In Proto-Greek, the last common ancestor of the Greek dialects, this turned into something like *dzéus: dentals before /j/ palatalized into affricates. It's not entirely clear what the affricate sounded like, but Mycenaean (the oldest attested Greek dialect) uses the sign 𐀽 for earlier *dye and the sign 𐀆 for earlier *de, so there was definitely a difference there. The oblique stem was still *diw-.

Finally, in Ancient Greek, the *dz was written with the letter zeta; different dialects pronounced it differently, but the Romans just borrowed the letter zeta to represent it, and modern transcriptions do the same: "Z". This is how we get the forms Zeus, Zēn, Zeu alongside the oblique forms Diós, Día (previously Diwós, Díwa before most dialects lost /w/).


Similarly, Latin Juppiter comes from a vocative form combined with the word for "father"; compare the Christian formula "Heavenly Father". The PIE vocative form is reconstructed as *dyew, which became Proto-Italic *djou (aka *dyow, different ways of writing the same thing).

Unlike in Ancient Greek, the *dj didn't survive as a special palatalized consonant: it simplified into /j/ by Latin times. Then *Jou-patēr became Jū-piter by sound change, and then sometimes became Juppiter due to something called the "littera rule"; the two forms were in free variation.

The oblique forms on *diw- also survived into Latin, creating the noun *djow- > Jov-is (where Classical Latin v represents /w/). This had normal third-declension (consonant-stem) forms: Jov-is, Jov-ī, Jov-em, and so on. Through suppletion, the special form Juppiter with "father" glommed on took over the nominative and vocative, while the regular Jov- was used for all other cases.

The accusative form of the root, *dyēm (cf AGrk Zēn), also survived in Latin, in the form *diēm > diem. Uniquely, the dy here didn't become *dj > j; some scholars suggest that it evolved in a different Italic language/dialect, which didn't have the palatalization rules, then got borrowed back into Latin. When it did come back to Latin, though, it was with a new meaning of "day" (instead of "sky/sky god"), and it was extrapolated into a whole paradigm on the stem di-, and forced into the fifth declension where it didn't really fit (di-ēs, di-ēī, etc).

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It's not uncommon for a sequence like /dj/ to develop to something else through palatalization of the /d/. That seems to have happened here in both Latin and Greek, but with different ultimate results.

From the comments:

  • I believe there is a phonological rule in Proto-Greek where d + yod => zeta.

    – Cerberus Sep 5 '12 at 16:42

  • Anlaut (word-initial) PIE *dy corresponds to Latin i (Sihler 2008: 189). A notorious exception is the word "dies".

    – Alex B. Sep 5 '12 at 20:29

0

In PIE there was a word meaning "sky", dius. This word gave numerous cognates, one of which a generic word for a god, deiu̯os.

Another reconstructed cognate is the PIE word for the Romans' supreme god, whom they called di̯eus pa̯tēr. The first part in this word, di̯eus is a genitive of dius, so here it means "of the sky".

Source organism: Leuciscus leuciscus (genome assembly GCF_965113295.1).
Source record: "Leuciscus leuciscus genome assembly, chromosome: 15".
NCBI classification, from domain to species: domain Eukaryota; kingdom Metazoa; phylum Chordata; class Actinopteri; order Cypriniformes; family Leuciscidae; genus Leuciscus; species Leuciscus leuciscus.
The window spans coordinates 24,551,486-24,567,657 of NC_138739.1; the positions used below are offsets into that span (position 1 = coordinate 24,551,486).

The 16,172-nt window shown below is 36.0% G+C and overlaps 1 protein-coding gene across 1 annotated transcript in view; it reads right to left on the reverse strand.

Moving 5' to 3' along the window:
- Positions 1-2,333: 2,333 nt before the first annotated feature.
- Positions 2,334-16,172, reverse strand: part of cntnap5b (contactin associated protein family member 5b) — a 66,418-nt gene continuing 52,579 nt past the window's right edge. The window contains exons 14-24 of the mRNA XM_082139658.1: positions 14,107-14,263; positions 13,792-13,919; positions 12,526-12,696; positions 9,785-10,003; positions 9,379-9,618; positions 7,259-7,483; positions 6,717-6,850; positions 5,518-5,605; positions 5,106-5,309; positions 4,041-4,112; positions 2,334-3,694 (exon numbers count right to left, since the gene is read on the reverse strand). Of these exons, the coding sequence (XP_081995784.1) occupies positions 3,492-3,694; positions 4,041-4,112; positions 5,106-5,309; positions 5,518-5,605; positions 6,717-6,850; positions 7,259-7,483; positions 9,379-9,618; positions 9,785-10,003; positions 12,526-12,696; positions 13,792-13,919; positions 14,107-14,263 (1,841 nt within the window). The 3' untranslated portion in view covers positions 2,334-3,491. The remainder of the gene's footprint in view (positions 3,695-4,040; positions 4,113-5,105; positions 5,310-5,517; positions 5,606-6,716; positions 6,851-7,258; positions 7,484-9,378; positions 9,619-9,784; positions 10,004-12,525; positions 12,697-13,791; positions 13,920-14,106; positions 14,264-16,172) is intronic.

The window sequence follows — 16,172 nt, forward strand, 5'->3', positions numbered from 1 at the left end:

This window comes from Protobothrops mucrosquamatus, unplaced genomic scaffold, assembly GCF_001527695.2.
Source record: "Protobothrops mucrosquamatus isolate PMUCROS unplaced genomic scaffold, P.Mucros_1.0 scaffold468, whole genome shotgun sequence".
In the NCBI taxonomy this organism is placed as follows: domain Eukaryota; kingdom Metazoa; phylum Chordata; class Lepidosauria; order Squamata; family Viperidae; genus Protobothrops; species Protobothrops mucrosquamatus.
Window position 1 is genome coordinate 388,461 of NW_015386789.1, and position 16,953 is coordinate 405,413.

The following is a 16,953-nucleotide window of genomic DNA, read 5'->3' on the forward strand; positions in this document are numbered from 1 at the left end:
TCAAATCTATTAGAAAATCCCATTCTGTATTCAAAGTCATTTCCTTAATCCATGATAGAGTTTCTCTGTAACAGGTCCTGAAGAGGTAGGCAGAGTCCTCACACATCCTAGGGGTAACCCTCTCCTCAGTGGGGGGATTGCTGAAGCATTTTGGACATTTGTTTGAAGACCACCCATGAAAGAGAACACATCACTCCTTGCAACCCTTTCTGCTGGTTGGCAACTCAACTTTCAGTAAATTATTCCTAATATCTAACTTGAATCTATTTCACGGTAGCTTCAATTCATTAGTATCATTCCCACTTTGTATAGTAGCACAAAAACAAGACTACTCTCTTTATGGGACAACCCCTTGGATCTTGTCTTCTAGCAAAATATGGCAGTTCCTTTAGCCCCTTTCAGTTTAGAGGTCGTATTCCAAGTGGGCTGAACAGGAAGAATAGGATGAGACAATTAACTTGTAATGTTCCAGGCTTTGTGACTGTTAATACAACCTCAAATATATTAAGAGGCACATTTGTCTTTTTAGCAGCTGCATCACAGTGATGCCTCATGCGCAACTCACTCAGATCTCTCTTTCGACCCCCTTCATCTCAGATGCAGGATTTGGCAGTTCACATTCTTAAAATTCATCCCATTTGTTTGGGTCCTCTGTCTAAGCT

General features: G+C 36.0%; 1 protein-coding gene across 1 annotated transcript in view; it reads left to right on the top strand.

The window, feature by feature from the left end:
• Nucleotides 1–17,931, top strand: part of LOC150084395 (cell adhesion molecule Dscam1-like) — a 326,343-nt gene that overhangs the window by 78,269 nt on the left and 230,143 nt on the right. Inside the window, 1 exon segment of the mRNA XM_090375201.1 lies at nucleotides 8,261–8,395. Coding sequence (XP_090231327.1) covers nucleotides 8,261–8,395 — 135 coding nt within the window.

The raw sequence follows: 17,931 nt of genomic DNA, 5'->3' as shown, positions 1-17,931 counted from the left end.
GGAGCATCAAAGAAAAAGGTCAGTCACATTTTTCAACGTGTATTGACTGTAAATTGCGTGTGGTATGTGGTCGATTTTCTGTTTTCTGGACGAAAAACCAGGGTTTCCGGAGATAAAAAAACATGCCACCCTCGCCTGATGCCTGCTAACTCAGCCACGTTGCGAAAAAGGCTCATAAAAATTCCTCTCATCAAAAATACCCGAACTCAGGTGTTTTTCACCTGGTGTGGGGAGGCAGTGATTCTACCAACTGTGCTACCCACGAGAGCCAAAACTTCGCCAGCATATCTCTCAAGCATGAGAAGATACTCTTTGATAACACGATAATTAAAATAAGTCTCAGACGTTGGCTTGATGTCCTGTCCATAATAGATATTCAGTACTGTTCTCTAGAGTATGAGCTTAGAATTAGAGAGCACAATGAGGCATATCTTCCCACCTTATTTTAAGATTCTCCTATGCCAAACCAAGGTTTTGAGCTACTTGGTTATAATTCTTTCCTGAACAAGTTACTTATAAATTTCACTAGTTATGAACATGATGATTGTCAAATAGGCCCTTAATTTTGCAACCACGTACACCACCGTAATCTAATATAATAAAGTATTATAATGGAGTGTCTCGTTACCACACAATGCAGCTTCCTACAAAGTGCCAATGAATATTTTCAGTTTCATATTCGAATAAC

This means that Latin word for a god, deus is a derivative of PIE deiu̯os and retains the meaning, i.e. "a god", while both Jupiter and Zeus derive from the personal name of the supreme deity, di̯eus pa̯tēr.

Besides this, PIE also had another set of cognates, meaning "god", derived from the root "dhee̯-", "to put, place" (compare reduplicated verb dhedhee̯ti "puts, places"). These words include dhee̯s and dhe̯sos, both epithets of gods, meaning "establisher" (compare dhee̯tēr "creator").

These words are at the origin of some other modern words, such as "theology".

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    What framework are you working within, where a zero-grade is found in the nominative, and an e-grade in the genitive? I have never seen that reconstruction before, only the other way around: di̯ēus is the nominative, and the genitive is diu̯ós. I don’t see how you could possibly fit Skr. ns. dyaus, gs. divás and Gk. ns. Ζεύς, gs. Διός (or basically any other attested forms) into such a framework. – Janus Bahs Jacquet Jul 16 '13 at 14:48
  • @Janus Bahs Jacquet Due to internal derivation, genitive of one word can be nominative of another one. In this case, genitive of "sky" became nominative for "god", which in turn developed its own genitive. This is a standard process for PIE. – Anixx Jul 16 '13 at 16:22
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    I’d like to see a source for that. I would also like to see how you explain the attested forms I quoted above from a paradigm ns. *dius, gs. *di̯eus. Vr̥ddhi formation is a standard process in PIE, and building separate paradigms from diverging core forms in originally single paradigms is a common (though not standard) process in individual branches and languages, but not in PIE itself. – Janus Bahs Jacquet Jul 16 '13 at 16:34
  • @Janus Bahs Jacquet look specifically for the term "internal derivation". – Anixx Jul 16 '13 at 16:36
  • Yes, thank you, I know what internal derivation is. That does not address the question. – Janus Bahs Jacquet Jul 16 '13 at 16:51